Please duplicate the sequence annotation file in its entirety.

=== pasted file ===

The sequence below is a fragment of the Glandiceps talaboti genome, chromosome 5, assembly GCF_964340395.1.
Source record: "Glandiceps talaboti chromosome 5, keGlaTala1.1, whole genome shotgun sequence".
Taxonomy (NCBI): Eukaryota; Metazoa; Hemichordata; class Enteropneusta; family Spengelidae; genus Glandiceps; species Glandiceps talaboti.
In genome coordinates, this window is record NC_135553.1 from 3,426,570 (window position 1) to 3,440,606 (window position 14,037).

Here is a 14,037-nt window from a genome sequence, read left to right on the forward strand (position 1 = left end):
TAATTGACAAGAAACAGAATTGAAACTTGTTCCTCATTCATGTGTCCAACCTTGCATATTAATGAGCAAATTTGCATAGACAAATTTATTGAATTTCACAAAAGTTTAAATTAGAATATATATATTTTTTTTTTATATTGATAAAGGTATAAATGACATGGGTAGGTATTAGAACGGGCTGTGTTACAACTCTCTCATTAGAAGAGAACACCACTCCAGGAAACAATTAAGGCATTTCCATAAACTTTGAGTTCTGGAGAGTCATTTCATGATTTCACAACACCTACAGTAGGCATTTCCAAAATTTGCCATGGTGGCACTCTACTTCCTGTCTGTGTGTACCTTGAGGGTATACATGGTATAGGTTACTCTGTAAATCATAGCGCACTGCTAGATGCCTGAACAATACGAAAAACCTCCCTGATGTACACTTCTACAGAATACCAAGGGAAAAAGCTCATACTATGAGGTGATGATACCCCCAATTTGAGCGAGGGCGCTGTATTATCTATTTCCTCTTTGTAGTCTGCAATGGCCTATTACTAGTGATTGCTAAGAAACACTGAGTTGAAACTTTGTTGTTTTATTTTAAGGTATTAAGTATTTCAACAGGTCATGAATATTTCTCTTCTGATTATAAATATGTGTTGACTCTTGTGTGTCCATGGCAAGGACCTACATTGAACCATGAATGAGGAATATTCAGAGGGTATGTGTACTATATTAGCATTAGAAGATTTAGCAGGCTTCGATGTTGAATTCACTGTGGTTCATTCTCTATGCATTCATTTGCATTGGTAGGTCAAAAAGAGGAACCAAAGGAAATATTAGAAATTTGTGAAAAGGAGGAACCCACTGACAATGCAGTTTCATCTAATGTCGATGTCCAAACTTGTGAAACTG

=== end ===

The sequence below is a fragment of the Glandiceps talaboti genome, chromosome 5, assembly GCF_964340395.1.
Source record: "Glandiceps talaboti chromosome 5, keGlaTala1.1, whole genome shotgun sequence".
Taxonomy (NCBI): Eukaryota; Metazoa; Hemichordata; class Enteropneusta; family Spengelidae; genus Glandiceps; species Glandiceps talaboti.
In genome coordinates, this window is record NC_135553.1 from 3,426,570 (window position 1) to 3,440,606 (window position 14,037).

Here is a 14,037-nt window from a genome sequence, read left to right on the forward strand (position 1 = left end):
TAATTGACAAGAAACAGAATTGAAACTTGTTCCTCATTCATGTGTCCAACCTTGCATATTAATGAGCAAATTTGCATAGACAAATTTATTGAATTTCACAAAAGTTTAAATTAGAATATATATATTTTTTTTTTATATTGATAAAGGTATAAATGACATGGGTAGGTATTAGAACGGGCTGTGTTACAACTCTCTCATTAGAAGAGAACACCACTCCAGGAAACAATTAAGGCATTTCCATAAACTTTGAGTTCTGGAGAGTCATTTCATGATTTCACAACACCTACAGTAGGCATTTCCAAAATTTGCCATGGTGGCACTCTACTTCCTGTCTGTGTGTACCTTGAGGGTATACATGGTATAGGTTACTCTGTAAATCATAGCGCACTGCTAGATGCCTGAACAATACGAAAAACCTCCCTGATGTACACTTCTACAGAATACCAAGGGAAAAAGCTCATACTATGAGGTGATGATACCCCCAATTTGAGCGAGGGCGCTGTATTATCTATTTCCTCTTTGTAGTCTGCAATGGCCTATTACTAGTGATTGCTAAGAAACACTGAGTTGAAACTTTGTTGTTTTATTTTAAGGTATTAAGTATTTCAACAGGTCATGAATATTTCTCTTCTGATTATAAATATGTGTTGACTCTTGTGTGTCCATGGCAAGGACCTACATTGAACCATGAATGAGGAATATTCAGAGGGTATGTGTACTATATTAGCATTAGAAGATTTAGCAGGCTTCGATGTTGAATTCACTGTGGTTCATTCTCTATGCATTCATTTGCATTGGTAGGTCAAAAAGAGGAACCAAAGGAAATATTAGAAATTTGTGAAAAGGAGGAACCCACTGACAATGCAGTTTCATCTAATGTCGATGTCCAAACTTGTGAAACTG